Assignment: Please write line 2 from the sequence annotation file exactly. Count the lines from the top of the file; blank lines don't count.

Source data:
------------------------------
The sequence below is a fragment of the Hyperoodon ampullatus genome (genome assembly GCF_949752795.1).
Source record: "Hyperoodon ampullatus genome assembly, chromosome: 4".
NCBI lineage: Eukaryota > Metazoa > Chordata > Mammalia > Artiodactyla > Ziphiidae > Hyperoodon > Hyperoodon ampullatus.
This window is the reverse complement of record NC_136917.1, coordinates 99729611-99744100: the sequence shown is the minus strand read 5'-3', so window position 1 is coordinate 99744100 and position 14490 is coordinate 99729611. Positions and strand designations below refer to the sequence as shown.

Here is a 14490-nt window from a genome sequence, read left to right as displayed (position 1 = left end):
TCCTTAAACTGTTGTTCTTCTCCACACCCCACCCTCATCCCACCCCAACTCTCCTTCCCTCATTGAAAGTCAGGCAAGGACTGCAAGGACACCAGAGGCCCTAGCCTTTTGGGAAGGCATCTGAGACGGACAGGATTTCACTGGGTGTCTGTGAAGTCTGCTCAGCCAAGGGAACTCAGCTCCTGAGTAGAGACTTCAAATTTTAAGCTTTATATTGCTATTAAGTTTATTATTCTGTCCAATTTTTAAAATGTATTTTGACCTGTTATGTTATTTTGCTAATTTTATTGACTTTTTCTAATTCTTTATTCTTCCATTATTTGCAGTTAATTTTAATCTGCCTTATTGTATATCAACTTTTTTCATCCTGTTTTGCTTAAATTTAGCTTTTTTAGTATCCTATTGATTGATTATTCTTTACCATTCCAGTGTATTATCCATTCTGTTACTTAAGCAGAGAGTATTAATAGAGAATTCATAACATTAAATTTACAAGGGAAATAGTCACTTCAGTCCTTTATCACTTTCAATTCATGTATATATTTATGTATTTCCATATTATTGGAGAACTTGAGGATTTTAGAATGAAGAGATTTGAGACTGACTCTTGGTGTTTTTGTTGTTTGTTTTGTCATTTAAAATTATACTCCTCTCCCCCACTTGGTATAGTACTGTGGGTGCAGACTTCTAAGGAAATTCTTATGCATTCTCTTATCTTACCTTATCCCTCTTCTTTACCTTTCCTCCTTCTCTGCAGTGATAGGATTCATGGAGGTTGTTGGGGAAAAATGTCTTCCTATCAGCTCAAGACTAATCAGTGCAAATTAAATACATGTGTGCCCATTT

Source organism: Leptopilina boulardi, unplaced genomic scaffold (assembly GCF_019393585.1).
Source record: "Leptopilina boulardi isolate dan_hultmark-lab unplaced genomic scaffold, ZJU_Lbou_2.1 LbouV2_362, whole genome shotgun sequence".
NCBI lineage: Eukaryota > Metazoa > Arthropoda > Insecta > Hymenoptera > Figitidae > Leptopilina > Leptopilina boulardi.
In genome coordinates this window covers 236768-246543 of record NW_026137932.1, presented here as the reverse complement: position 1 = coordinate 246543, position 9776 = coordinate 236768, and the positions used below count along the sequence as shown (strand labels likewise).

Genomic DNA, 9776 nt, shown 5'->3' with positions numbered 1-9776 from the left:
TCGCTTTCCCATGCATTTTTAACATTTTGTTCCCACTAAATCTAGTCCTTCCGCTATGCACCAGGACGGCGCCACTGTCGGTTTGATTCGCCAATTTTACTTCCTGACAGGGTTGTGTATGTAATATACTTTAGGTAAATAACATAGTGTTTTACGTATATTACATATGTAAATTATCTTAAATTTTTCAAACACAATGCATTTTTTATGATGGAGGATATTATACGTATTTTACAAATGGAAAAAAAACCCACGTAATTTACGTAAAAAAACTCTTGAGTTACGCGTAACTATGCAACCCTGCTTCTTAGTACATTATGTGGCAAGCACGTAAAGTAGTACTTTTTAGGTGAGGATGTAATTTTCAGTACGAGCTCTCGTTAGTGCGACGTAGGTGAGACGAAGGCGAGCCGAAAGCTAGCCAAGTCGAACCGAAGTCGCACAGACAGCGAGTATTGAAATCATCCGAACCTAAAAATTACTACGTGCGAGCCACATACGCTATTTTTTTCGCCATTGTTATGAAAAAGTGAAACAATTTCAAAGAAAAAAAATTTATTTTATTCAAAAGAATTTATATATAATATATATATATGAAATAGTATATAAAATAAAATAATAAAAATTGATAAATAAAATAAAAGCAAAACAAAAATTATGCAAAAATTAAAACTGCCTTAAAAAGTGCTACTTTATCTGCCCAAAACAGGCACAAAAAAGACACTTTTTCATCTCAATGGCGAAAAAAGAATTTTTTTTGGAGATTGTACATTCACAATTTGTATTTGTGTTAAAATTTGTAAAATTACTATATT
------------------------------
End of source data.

Source record: "Hyperoodon ampullatus genome assembly, chromosome: 4".